Continuing the "Take Three" series, BWI examines the pulse of Penn State and three pressing topics facing the Nittany Lions.
Now that Christmas is in the rearview mirror and the new year is right around the corner, the clock is ticking on wide receiver Allen Robinson. The deadline for eligible underclassmen to announce for the NFL Draft is Jan. 15.
So what should the All-American do? BWI editor Nate Bauer wrote in his Christmas Eve prediction that he thinks Robinson will return for his senior season at Penn State, and I tend to agree with Bauer. But, also, I think Robinson's decision will depend upon what his fellow underclass WRs decide.
According to CBSSports.com, 10 of the 11 top WR prospects are underclassmen. Robinson ranks No. 4. If a few of the other WRs make the leap this year -- along with a monster senior season from Robinson -- that should open things up for Robinson to solidify himself as a first-round pick in 2015. But what if these other underclassmen don't declare, and instead decide to test the waters in '15?
If they stick around, then I think it would be in Robinson's best interest to declare now. I've always thought that Robinson will only increase his draft stock at the NFL Combine. He already has the film, and I believe Robinson's measurables will explode off the charts -- with maybe his 40-yard dash time being the only exception. If some of the other WRs stay in school, I don't see why Robinson can't sneak into the top of the first round or early in the second in '14.
Robinson has a lot to figure out over the next couple weeks. The clock is ticking.
I have only one Christmas prediction this year and that is this: Sam Ficken will cap his Penn State career with his best, most consistent season yet.
Ficken has traveled a rocky road at Penn State, dating back to that Virginia game in 2012 in which he missed four field goals. Then he finished his junior season by missing 7 of his last 15 attempts. Some fans have called it a collapse, considering he previously set the school record with 15 consecutive field goals.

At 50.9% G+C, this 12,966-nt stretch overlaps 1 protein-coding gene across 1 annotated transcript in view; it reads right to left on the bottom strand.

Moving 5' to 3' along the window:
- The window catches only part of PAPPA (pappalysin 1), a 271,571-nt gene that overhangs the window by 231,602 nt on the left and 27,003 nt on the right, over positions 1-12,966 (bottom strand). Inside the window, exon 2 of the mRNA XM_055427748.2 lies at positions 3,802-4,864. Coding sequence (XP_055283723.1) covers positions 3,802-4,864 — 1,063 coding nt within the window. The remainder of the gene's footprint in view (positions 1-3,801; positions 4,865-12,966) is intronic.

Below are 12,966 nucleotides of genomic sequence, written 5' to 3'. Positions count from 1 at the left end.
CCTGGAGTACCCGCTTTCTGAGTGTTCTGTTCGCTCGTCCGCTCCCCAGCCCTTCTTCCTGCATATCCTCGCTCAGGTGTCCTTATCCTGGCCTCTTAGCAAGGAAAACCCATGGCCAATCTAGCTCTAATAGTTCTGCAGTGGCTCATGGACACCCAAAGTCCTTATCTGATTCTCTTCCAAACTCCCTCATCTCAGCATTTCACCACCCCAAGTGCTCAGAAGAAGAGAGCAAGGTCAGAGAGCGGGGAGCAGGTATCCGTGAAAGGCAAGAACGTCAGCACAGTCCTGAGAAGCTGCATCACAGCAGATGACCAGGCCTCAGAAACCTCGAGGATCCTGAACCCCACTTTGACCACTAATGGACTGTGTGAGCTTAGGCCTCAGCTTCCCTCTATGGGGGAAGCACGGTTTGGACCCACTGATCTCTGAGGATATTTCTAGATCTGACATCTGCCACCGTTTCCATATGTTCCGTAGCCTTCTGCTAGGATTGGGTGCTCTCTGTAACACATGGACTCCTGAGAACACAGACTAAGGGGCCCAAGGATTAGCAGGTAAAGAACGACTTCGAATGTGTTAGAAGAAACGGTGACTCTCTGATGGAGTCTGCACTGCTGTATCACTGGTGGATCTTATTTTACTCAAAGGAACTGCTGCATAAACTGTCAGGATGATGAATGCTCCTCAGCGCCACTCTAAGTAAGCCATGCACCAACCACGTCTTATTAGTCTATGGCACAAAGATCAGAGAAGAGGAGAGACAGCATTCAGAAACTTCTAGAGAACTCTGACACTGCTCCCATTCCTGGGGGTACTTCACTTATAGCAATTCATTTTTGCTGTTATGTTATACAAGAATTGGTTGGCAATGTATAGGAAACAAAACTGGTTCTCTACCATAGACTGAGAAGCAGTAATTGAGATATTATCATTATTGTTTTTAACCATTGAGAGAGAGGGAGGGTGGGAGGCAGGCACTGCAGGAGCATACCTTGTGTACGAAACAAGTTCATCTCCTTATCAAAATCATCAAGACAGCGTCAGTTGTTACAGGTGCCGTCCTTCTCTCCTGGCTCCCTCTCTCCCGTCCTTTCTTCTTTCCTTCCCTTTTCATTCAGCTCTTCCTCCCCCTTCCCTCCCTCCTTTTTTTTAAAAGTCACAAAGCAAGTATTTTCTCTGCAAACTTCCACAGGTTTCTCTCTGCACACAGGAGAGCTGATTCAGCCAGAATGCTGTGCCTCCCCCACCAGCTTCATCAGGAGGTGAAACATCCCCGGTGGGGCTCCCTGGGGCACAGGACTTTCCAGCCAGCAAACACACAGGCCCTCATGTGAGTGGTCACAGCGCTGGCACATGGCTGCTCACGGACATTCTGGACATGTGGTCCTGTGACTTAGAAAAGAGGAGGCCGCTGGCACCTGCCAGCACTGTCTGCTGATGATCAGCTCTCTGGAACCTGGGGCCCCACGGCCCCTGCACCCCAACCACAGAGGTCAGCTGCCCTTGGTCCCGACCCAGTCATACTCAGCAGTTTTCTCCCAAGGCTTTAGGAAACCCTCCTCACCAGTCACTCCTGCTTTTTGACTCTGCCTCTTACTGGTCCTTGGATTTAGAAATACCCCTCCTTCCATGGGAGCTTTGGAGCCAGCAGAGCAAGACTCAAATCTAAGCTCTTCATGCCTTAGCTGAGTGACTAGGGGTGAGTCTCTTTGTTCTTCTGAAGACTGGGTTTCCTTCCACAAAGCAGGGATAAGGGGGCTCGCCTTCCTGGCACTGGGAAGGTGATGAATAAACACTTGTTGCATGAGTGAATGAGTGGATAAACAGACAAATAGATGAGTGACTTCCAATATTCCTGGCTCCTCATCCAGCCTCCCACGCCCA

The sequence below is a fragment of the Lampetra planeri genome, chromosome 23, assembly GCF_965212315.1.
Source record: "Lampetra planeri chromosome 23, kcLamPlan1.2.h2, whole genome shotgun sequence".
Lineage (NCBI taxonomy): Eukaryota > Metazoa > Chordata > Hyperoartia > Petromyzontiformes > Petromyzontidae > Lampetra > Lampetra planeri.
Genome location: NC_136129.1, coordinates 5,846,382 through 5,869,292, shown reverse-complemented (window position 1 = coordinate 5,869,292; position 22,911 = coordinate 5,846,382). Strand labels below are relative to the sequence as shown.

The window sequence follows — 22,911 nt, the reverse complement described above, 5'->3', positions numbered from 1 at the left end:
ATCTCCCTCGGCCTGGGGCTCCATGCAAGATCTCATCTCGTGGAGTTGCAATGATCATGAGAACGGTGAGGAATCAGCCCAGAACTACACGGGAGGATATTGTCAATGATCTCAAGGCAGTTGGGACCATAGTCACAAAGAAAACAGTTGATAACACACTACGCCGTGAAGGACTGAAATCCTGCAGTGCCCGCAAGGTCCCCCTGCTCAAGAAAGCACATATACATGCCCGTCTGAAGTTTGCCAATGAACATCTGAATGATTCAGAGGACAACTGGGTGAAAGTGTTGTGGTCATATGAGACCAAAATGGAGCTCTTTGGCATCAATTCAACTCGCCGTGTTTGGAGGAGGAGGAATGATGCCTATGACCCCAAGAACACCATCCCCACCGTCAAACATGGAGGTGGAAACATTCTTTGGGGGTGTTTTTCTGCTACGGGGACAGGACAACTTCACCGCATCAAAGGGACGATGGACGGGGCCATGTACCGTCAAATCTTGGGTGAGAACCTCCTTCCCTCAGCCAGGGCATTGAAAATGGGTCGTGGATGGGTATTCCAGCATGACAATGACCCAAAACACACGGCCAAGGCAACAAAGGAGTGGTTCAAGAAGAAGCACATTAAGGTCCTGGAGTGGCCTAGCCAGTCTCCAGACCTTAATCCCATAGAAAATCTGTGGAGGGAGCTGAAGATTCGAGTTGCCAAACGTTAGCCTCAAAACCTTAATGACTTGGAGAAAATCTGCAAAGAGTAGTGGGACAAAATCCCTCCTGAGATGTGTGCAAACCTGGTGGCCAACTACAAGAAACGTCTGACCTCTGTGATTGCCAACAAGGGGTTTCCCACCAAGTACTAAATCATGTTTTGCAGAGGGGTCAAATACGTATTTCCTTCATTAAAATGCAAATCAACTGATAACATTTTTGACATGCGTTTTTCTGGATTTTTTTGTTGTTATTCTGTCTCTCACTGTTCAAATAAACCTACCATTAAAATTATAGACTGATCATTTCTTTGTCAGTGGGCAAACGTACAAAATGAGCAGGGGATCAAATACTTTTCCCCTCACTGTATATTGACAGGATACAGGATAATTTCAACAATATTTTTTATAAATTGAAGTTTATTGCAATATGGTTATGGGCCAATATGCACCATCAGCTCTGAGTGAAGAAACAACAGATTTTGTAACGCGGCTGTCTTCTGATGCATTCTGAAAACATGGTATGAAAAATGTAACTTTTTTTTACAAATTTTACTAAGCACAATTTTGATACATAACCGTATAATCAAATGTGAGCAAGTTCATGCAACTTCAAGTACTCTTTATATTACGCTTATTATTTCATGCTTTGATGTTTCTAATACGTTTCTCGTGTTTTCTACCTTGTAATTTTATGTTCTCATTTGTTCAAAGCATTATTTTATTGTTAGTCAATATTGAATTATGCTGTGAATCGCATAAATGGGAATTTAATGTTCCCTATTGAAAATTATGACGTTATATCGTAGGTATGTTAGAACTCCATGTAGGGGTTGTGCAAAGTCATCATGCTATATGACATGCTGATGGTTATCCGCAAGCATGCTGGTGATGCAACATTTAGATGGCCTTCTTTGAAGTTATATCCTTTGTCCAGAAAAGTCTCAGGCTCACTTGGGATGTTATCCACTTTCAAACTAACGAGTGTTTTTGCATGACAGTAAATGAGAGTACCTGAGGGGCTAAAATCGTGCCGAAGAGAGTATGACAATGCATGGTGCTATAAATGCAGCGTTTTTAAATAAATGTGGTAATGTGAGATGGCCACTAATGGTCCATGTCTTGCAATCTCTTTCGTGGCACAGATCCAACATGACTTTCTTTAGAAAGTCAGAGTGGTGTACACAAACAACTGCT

But after examining the situation, perhaps Ficken's less-than-stellar performance can be contributed to other factors. After converting 7 of his first 8 FG attempts of '13, things started to unravel for Ficken at Indiana. That was the first game that Ficken played without his starting holder Ryan Keiser, who broke his hand the previous week. Without him, Ficken missed his very first kick, and Keiser never returned to his post as holder.
While he had to adjust to new holders -- punter Alex Butterworth and walk-on freshman Adam Geiger -- Ficken also dealt with a quad/groin injury since early November. So next year -- if he's healthy and has a consistently reliable holder -- I think Ficken will return to his early-season form of 2013 and finish his career on a high note.
According to the highly regarded Peter King of TheMMQB.com, the NFL has created a panel called The Career Development Advisory Panel to recommend candidates for NFL teams who will be in search of a new head coach. This year, the panel is encouraging and putting special emphasis on the hiring of minorities.
Thanks to the "Rooney Rule" every NFL team must interview at least one minority candidate before hiring a coach. But last year, contrary to how the rule is supposed to work, each coaching vacancy was filled with a non-minority. King called it an "embarrassment." The NFL wants to be sure that doesn't happen again -- one of the reasons why this panel was assembled.
According to King, Lovie Smith, Jim Caldwell, Mel Tucker, Ray Horton and Todd Bowles are the top minority coaches listed by the CDAP. The CDAP also included the following non-minority candidates: Darrell Bevell, Pete Carmichael, Jay Gruden, Kevin Coyle, Mike Pettine, Dan Quinn, Bob Sutton and Sean McVay.
There was no mention of Bill O'Brien, a middle-aged Caucasian of Irish heritage. That can only be a good sign for Penn State.